As soon as I reached my house I sent to the Earl of Arundel for audience; and he spoke to the Queen and gave it to me for to-day. I also sent to the Chancellor to ask whether he had spoken to the Queen about my answer and the audience I desired for that purpose. He replied that he would speak to her; and I thought it better to dissemble with the Chancellor, as he is a person of consequence, and I saw during our second interview that he had half changed his mind, for he favoured me with outward marks of affection and caresses. To-day, in audience, I spoke to the Queen, as I announced in my last letters, of which I will make no repetition. She, with a royal mien, becoming modesty, a timid countenance and trembling gestures, went to consult those present of her Council, who were the Chancellor, Arundel, the Bishop of Norwich, Paget and Petre, and then told me that she humbly thanked your Majesty for the honour you did her in being thus mindful of her. She had communicated the letters to her Council, and though she had never desired to marry she would allow herself to be persuaded by your Majesty and her Council for the greater good of God's service and her kingdom. I then declared to her the rest, in the presence of the above-mentioned Councillors, saying that your Majesty would send persons of authority to make a seemly proposal, together with conditions that she would find to be reasonable, and in this I followed point by point the speech I wrote in my last letters to your Majesty. The Queen then withdrew with her Council and conferred at great length on the reply she was to make, dissembling as if she had never heard the question mentioned before; and the Bishop of Norwich held a long discourse which I took to be favourable. Then, with a smiling face, she thanked your Majesty, saying that she had such confidence in you that she could not do otherwise than hear the proposal you wished to make to her, in doing which she would remember her coronation oath. And I replied that I would inform your Majesty, whose deeds would show your affection for her and her realm. Before the audience, the Chancellor brought me into the Council chamber, and told me that Parliament had this very day settled the religious question in the desired manner; for out of 350 voters, only 80 had gone against, and all the rest had agreed that religion should be reduced to its condition at the time of the late King Henry's death. For this purpose nine Acts passed under the late King Edward were repealed, and the 80 were not men of importance; so that mass, the sacrament, processions, confession and other ecclesiastical institutions have been approved and restored by Act of Parliament. The Chancellor gave me to understand that, as the religious difficulty had been disposed of, I might proceed with the match, as I did. The Chancellor and other councillors who were present are won over to the Queen's view, the Controller, Walgrave and Inglefield have held out hopes to me, and the Controller, particularly, has told me that he will render your Majesty service. All that remains is that your Majesty should send persons to do the rest and pass the treaty and conditions, and this had better be done as soon as possible. I believe the Queen greatly desires to see and speak to the Queen (Dowager) of Hungary, if it is convenient and suitable, for she has matchless confidence in and affection for her. I am mentioning this in order that your Majesty may reply to me, and I may know what to say if the Queen mentions it.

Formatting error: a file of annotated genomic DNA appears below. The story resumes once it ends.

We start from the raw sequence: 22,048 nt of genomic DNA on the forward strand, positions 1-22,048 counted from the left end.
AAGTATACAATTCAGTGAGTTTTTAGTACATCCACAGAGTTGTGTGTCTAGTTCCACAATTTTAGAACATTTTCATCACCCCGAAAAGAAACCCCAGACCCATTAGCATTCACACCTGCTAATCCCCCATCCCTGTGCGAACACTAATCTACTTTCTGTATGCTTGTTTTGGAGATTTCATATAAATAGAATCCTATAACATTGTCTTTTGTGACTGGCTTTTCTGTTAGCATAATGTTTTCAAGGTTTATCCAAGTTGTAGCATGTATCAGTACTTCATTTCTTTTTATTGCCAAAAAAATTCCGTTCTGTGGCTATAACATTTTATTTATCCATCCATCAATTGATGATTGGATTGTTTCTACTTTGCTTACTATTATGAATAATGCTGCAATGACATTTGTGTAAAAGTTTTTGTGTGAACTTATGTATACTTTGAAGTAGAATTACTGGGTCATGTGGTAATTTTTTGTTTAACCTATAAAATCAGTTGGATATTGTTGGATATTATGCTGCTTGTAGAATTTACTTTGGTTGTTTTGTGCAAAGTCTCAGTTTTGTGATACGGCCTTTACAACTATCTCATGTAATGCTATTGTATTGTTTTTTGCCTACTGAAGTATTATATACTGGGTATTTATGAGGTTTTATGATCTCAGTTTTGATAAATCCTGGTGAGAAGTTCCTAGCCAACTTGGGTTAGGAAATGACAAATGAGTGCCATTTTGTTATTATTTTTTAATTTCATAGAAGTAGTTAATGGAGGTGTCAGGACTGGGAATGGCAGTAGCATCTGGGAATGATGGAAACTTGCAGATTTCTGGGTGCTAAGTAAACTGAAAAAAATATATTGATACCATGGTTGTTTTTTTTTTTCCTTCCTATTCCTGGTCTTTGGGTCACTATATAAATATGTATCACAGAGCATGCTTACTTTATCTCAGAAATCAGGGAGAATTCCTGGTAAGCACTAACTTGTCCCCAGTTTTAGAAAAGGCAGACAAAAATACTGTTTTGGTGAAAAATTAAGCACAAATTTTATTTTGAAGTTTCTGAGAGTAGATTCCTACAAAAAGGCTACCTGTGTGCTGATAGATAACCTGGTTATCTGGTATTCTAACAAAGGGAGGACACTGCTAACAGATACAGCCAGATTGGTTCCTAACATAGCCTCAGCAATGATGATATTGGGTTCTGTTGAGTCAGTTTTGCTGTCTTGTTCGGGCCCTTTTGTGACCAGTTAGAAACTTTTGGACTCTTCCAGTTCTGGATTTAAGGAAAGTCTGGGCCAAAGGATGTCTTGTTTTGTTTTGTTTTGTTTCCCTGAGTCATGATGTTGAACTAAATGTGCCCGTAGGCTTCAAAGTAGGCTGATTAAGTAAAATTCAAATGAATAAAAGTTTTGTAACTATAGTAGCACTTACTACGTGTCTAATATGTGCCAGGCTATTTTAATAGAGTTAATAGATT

I took as a pretext for demanding audience the fact that the Council had sent one of the secretaries to inform me that the French, in Normandy, were fitting out several ships and raising 1,000 men in order to recover the island of Sark, and to ask me to warn the captain who seized it and command him to abandon it and demolish (the fort). I told the Queen that I had received definite news, a week ago last Monday, that the captain had abandoned the island after burning and wrecking all he could, throwing the big pieces of artillery into the sea, because he had been unable to get them on board his boats, and consequently their wishes had been fulfilled; but as the French were making such preparations I feared that they would fortify it again. The Council have sent me four soldiers who served the captain, and whom he did not pay, in order that I might give them their wages; and they wrapped up this detail in the other negotiation in order not to seem too anxious about it.